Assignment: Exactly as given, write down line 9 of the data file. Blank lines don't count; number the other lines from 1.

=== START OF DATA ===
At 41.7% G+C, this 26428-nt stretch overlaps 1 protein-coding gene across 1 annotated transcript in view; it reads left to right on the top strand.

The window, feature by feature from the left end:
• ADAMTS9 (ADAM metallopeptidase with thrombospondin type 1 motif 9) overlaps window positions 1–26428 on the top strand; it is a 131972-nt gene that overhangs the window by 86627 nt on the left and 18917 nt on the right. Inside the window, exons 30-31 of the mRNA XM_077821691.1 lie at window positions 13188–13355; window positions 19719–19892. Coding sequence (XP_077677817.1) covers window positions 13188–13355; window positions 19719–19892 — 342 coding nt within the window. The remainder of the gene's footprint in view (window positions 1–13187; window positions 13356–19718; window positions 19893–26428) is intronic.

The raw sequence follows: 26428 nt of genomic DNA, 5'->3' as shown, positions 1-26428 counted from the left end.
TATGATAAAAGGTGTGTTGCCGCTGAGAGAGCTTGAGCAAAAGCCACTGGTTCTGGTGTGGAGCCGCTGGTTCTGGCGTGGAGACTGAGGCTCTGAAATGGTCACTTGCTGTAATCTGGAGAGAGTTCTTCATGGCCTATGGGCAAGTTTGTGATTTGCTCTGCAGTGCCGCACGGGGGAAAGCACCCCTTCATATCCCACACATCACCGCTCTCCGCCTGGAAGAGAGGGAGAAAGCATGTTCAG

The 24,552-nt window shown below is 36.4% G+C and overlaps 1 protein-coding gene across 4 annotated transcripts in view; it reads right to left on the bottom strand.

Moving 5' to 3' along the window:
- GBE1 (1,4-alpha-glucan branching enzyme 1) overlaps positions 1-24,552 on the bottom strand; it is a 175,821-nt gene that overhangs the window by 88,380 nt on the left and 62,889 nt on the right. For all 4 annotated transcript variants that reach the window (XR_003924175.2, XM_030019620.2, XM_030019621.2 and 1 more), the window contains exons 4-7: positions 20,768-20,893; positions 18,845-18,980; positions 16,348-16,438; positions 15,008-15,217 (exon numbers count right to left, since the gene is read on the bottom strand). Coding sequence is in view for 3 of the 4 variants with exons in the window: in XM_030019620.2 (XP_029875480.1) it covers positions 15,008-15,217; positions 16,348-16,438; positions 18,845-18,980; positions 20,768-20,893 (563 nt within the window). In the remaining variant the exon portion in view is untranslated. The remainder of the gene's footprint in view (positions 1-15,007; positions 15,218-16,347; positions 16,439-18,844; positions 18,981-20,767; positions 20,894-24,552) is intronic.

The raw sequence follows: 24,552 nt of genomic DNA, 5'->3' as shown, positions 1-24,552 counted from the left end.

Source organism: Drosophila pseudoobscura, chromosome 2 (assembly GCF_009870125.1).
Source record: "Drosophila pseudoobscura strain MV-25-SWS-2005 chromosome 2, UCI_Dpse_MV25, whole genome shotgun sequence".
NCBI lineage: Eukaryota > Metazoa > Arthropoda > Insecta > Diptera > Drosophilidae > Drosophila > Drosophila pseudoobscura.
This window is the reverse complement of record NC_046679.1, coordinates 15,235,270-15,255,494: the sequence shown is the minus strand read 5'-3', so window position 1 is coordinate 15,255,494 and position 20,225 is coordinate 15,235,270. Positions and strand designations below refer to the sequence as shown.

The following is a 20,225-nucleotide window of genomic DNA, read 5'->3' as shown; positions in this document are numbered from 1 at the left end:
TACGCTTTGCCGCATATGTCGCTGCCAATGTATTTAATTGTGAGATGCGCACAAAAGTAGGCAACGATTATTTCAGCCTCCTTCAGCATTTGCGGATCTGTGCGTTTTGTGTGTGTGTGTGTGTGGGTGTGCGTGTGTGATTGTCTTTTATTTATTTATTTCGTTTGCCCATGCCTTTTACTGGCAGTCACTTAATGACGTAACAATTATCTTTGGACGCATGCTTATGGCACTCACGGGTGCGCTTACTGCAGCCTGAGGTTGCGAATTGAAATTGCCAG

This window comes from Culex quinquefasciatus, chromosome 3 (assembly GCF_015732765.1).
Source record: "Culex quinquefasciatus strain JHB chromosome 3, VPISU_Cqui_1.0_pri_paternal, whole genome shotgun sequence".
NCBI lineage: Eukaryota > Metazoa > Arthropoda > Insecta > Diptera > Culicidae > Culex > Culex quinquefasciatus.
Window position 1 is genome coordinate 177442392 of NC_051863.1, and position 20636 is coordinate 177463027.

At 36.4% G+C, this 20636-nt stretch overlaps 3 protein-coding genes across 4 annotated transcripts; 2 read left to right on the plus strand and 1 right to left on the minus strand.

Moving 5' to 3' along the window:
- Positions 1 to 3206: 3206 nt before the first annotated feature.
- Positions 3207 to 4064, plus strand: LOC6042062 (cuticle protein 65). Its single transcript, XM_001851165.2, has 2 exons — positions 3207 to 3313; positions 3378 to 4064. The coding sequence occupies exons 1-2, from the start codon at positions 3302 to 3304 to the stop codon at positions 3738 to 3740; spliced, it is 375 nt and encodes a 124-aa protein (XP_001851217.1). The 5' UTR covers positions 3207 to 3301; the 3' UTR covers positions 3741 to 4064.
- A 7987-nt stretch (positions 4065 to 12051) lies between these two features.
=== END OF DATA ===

The raw sequence follows: 24,552 nt of genomic DNA, 5'->3' as shown, positions 1-24,552 counted from the left end.